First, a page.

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White Sox-Giants World Tour: Dec. 14, 1913

A yellow flag in the morning leads to a rushed day in Hong Kong

Happy Valley, as it stands in 2008.
Happy Valley, as it stands in 2008.
Minghong / Flickr
Dec. 14 in Hong Kong: Giants 7, White Sox 4 (5 innings)

The schedule had been pushed back a day, which posed a problem for Charles Comiskey and John McGraw as their clubs made their way to Hong Kong from Shanghai on the RMS Empress of Japan. British law prevented organizations from staging athletic contests where admission was required, so Comiskey and McGraw decided to waive the admission requirement and play for free.

No good deed goes unpunished, though. On the morning of Dec. 14, as the ship approached the harbor, the tourists experienced a rude awakening. As Frank McGlynn writes in Baseball Magazine:

We entered the harbor flying the yellow flag. It is customary for all vessels to hoist a yellow flag while anchored in quarantine, but when one sails up a harbor flying the warning signal it means contagious disease is aboard, and the reason of the Empress of Japan's flying the "yellow jack" was that one of the passengers had smallpox.

That meant more shots for players, which meant more sore arms. In "The Tour to End All Tours," James E. Elfers says that Giants pitcher Hooks Wiltse wouldn't accept a shot unless he could take it in the leg.

The delay at port caused the rest of the day to be a rushed affair. Still, the quarantine process really could have screwed up the rest of the Asian excursion -- especially since they were transferring their baggage to a new ship. They departed the RMS Empress of Japan for good this time, picking up the St. Albans for the next few trips.

Ted Sullivan didn't have to worry about ricksha drivers getting up in his business, but only for a lack of wheels. Per Joe Farrell in The Sporting News:

From the harbor Hongkong presents to the traveler's eye a fine picture. Here the party, with the exception of Tom Lynch and Lou Comiskey, were carried all around town in sedan chairs, resting on the stalwart shoulders of natives.

McGlynn and Farrell both noted that these vehicles would come to a stop if you tried taking their pictures, as most residents scattered at the sight of a lens. Elfers says it's partially due to superstition, and partially due to criminals not wanting their faces recorded.

This was the first baseball game to be played in Hong Kong, and the city wasn't quite ready for it. There was no welcoming party at the port, and the players wore their uniforms around the city and performed some public baseball demonstrations in order to drum up publicity. When they took a double-decker trolley to the stadium, they discovered that the grounds were not prepared at all for baseball.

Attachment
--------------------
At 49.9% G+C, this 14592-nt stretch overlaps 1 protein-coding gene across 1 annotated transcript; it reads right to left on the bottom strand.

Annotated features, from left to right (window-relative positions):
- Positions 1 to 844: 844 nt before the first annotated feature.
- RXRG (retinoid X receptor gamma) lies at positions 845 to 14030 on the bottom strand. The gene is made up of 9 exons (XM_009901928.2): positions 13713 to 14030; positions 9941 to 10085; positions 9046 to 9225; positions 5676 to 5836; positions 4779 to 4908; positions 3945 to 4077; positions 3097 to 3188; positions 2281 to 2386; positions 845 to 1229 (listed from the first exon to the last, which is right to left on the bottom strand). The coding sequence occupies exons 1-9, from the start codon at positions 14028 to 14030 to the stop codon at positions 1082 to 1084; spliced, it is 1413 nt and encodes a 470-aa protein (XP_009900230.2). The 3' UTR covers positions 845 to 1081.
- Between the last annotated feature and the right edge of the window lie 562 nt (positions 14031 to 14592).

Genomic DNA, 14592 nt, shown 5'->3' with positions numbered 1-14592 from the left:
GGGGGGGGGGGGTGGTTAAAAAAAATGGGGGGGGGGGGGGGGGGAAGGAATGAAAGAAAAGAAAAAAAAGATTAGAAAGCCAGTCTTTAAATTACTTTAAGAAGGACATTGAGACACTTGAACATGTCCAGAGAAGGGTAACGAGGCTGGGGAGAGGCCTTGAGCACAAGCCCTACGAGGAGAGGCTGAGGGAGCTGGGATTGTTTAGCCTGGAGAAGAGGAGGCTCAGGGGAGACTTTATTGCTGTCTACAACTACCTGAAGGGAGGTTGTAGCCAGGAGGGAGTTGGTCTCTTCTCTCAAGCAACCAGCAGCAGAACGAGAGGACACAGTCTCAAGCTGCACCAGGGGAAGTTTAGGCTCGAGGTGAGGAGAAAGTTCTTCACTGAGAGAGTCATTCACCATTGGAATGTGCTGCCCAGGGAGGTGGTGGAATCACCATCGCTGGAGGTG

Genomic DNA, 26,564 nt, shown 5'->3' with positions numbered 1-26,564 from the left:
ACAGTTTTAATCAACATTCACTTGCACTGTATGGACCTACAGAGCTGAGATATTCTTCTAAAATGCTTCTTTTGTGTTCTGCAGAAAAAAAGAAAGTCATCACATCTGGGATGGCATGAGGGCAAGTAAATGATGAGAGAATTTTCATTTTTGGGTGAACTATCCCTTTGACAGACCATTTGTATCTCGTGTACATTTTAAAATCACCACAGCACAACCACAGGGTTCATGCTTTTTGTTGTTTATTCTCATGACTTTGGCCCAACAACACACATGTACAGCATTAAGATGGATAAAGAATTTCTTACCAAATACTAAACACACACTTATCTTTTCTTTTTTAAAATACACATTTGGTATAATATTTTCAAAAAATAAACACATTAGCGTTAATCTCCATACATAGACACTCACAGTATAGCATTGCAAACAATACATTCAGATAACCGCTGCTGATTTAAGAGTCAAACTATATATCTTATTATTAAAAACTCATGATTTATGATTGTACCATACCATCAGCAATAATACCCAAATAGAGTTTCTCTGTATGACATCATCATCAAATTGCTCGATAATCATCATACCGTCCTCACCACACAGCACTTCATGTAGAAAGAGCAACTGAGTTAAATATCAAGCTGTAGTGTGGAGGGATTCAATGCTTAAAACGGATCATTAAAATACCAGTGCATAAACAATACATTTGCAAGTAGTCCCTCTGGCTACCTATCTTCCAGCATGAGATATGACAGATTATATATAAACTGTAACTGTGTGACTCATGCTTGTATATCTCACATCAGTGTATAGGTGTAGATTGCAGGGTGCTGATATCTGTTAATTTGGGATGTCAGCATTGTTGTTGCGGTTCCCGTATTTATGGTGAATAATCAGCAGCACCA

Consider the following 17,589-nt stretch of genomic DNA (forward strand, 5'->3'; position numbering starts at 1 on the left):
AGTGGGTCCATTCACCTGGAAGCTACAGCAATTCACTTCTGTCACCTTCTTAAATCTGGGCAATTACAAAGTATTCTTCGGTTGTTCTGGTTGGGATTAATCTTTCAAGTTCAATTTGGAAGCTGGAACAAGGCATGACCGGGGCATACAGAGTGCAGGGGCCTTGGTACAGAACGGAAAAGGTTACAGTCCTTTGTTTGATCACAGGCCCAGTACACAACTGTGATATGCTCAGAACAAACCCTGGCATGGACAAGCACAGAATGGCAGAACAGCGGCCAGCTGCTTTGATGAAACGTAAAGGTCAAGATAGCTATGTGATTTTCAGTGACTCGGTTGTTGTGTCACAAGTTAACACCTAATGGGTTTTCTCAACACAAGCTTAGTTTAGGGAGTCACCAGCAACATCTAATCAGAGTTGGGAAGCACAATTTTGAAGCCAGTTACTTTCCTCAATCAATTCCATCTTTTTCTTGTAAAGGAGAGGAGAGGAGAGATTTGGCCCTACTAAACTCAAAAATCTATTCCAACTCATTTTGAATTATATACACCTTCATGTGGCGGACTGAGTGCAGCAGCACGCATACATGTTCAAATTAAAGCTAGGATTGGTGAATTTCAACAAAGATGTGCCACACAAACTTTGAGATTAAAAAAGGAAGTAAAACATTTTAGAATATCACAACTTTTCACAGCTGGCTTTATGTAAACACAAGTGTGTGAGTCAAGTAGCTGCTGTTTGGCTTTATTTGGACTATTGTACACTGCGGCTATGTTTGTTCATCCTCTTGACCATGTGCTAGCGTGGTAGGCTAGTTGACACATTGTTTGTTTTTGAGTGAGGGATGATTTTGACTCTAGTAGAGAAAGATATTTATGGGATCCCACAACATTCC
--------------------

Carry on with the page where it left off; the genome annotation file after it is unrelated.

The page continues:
Here's a good example of why you can't trust Sullivan's account for more than entertainment value without corroborating evidence. In "History of World's Tour," he writes:

The game that was played in Hong Kong was played on the British Military parade grounds, and so rapidly was the game played by the two teams that one British officer said to the other: "Say, Colonel, those Americans are so quick on their feet that, bless me heart, it would be 'ard to stop them from capturing a fort.

But piecing together the accounts from Elfers and McGlynn, the British on hand were more confused than anything.

For one, the Happy Valley Athletic Club did not have a baseball field. The umpires had to fashion one out of the all-grass field, and Joe Benz and Hooks Wiltse pitched without the benefit of the mound. The lack of borders enabled the crowd to encroach on fair territory, and what a crowd it was. Elfers writes:

The audience was the most diverse group so far encountered. Reflecting the worldwide reach of the British Empire, there were Muslims along the first base line, Hindus from India along third base, with a smattering of Chinese dispersed at the outer edges of the grounds, who had to sneak into the grounds because, for the Chinese, the fields were officially off-limits. The largest contingent in the crowd, however, was the almost seven thousand rowdy, extremely vocal British sailors who had never seen a game before.

They were far more familiar with cricket, which doesn't have foul territory or set positions for defensive players. So they saw no issue with moving into fair territory to talk to the players, who were standing where they were for a reason, unbeknownst to the sailors. Likewise, they cheered vociferously when Jim Thorpe ripped a long fly ball foul.

As you can guess, this posed some problems for the umpires and players, since fans were in the middle of it. Tris Speaker hit a home run that took minutes to recover.

Somehow, they were able to make an official game of it -- an offensively minded one, because it was a lot easier to hit than to pitch or field. The late start and quick return forced Bill Klem to call it after five innings, and the players rode rickshas back to the wharf to get on a shuttle to get them onto their new ship, the St. Albans. Total time in Hong Kong: a little over six hours.

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